As this runs, it’ll create a long chain of action/observation/thought/action/etc, where each observation is the actual result of one of the available tools. By restricting the real-world observation to a specific line in the process, and never actually letting the language model generate that line, we can allow it to reason while preventing it from hallucinating.


Why write one? What are the advantages?

There is one really good reasons to write a ReAct pattern agent (aside from the fact that they’re surprisingly powerful). The reason is that ReAct agents are interpretable: they will show you their entire thought process, whether they succeed or fail at the original task. Because of that, they fail more gracefully than a normal prompt/response run. In my attempts to automatically generate PRs, even my failed agents often told me which files were relevant for a particular change - which is an impressive feat of reasoning in a large codebase.

Even more importantly, this interpretability makes it possible to engineer a ReAct agent in a way that’s mostly impossible with normal prompt-crafting, because you can identify the exact errors in reasoning that the agent is making instead of having to go purely off the quality of the final answer. For instance, agents will sometimes tell you what tools they need even when they’re not in the list. In building a ReAct agent, I often encountered a situation where my agent would error out by insisting upon using a tool that wasn’t available to them (e.g. “list files in a directory”). Once I added that tool, my agent’s performance immediately improved. As another example, my agent would often get confused by encountering large minified lines in the output of git grep. I updated my “git grep” tool to automatically filter out minified code and performance improved again.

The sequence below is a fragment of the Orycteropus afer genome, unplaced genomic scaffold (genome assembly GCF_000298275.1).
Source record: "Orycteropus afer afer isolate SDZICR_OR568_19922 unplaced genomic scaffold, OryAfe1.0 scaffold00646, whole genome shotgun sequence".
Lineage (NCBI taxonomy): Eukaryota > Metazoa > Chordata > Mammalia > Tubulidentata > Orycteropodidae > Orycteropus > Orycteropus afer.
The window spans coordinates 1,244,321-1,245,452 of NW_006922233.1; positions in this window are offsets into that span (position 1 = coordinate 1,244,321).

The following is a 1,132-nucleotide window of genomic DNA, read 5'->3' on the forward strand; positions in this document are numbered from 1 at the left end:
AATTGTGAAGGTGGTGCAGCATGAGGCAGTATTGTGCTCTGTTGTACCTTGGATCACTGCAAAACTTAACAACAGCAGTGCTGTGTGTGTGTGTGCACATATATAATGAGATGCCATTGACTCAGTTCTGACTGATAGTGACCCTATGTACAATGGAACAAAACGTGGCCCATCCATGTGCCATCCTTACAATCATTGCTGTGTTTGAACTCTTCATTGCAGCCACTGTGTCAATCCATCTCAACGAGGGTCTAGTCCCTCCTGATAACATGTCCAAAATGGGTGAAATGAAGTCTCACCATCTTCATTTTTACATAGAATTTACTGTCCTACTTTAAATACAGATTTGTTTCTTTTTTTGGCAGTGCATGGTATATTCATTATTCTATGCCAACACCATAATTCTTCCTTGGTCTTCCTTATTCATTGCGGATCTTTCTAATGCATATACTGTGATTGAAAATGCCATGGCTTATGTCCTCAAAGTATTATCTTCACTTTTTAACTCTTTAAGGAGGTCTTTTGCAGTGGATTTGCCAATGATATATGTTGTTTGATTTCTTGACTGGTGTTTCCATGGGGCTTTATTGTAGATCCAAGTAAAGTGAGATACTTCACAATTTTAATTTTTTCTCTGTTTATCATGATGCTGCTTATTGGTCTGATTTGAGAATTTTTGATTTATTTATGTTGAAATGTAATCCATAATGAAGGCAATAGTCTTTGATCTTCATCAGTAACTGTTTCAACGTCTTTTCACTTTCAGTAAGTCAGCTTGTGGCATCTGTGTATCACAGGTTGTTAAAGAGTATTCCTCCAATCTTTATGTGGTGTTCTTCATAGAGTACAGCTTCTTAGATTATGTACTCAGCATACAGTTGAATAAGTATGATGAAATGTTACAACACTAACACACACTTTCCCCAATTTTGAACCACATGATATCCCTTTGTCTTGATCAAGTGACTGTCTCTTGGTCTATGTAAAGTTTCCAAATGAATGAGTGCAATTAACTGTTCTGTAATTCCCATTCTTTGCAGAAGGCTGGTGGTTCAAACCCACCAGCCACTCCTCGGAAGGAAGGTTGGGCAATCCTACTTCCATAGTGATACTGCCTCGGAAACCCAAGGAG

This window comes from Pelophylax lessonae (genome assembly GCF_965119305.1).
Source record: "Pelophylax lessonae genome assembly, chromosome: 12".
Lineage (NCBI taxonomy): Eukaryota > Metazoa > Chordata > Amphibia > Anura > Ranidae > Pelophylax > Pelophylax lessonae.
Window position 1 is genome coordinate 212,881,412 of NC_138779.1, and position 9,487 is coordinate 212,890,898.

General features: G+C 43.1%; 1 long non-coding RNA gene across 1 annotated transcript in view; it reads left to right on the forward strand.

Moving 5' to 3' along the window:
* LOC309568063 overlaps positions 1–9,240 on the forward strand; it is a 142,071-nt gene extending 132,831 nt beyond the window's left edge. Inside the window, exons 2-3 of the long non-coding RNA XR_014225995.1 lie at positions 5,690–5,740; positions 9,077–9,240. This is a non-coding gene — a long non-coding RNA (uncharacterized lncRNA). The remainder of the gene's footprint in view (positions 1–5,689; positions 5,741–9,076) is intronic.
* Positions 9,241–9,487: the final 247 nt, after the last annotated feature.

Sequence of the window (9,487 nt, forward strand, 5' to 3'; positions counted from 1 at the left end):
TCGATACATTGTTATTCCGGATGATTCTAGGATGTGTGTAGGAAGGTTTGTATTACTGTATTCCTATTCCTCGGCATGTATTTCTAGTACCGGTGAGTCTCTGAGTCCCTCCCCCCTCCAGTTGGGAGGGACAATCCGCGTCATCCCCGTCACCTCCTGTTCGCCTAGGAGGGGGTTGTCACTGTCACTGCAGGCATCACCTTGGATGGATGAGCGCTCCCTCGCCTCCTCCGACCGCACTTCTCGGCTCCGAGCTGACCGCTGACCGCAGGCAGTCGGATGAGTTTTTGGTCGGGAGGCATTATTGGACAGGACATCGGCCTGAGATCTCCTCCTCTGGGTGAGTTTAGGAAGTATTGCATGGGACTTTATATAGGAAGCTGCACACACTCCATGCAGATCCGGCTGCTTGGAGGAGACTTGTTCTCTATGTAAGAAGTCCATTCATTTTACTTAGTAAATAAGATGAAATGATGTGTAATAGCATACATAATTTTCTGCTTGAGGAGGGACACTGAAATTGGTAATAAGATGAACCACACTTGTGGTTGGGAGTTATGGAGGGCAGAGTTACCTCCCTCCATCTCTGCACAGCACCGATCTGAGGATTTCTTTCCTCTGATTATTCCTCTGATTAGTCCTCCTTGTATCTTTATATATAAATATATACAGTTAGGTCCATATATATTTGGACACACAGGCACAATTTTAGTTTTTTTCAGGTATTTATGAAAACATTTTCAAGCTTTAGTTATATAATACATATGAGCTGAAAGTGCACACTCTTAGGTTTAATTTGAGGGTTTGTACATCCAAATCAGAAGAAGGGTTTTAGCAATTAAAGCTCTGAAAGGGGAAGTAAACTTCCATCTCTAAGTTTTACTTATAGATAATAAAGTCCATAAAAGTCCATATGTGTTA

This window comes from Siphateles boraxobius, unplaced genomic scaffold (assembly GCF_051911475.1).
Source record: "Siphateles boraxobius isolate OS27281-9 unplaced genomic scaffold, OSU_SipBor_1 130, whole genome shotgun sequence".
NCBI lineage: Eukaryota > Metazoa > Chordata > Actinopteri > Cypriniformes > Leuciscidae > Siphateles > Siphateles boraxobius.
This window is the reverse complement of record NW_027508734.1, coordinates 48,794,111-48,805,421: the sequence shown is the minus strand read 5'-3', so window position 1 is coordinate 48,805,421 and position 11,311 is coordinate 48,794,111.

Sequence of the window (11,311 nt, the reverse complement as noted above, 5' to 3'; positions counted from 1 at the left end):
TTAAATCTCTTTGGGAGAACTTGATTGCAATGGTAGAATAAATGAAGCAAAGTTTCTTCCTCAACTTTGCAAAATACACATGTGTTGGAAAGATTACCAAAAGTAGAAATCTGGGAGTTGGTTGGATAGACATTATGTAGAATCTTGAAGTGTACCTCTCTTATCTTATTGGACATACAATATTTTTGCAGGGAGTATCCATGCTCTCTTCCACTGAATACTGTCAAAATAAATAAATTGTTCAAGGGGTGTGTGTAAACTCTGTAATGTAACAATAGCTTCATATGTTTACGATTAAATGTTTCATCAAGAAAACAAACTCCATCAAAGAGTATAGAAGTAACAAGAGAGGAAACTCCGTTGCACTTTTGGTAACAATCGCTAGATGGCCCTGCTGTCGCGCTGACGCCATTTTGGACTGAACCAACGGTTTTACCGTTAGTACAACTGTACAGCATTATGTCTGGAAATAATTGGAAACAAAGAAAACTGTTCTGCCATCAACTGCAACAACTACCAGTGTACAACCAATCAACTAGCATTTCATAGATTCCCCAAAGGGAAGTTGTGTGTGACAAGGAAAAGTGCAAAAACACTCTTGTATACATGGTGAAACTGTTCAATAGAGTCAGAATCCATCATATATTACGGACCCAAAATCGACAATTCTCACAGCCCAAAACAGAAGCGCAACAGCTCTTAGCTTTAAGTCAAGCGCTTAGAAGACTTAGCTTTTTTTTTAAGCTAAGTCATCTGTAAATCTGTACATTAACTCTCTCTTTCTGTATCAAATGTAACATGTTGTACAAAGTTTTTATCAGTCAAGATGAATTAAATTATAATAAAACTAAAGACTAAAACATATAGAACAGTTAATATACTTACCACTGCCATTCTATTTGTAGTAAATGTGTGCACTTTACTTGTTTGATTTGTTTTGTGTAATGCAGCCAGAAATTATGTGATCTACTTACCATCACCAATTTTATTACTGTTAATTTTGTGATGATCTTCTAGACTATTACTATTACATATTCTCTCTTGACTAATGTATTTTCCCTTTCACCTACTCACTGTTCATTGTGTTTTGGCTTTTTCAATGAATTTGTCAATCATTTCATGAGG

I could give hundreds of examples of this type, but my point is that improving a ReAct agent isn’t a matter of trial-and-error or prompt alchemy, but is instead the kind of ordinary software work that you’d do on any other normal program. Based on that, I think the ceiling is very high for ReAct agents. In my own spare-time fiddling, my agent has gone from sometimes generating a PR on trivial issues to consistently generating a PR with tests on moderately complicated issues. It’s still improving linearly with the amount of time I’m able to put into it.

As with most modern language model engineering, a ReAct agent can also see massive sudden improvements by swapping out the underlying model for a better one. When running on top of the GPT-3 API, my model was an interesting toy. The instant I started passing model: gpt-4 in my API calls, it becan producing genuinely useful results. I think this is another reason to invest in agents like this early, in order to take advantage of more powerful models as they come out.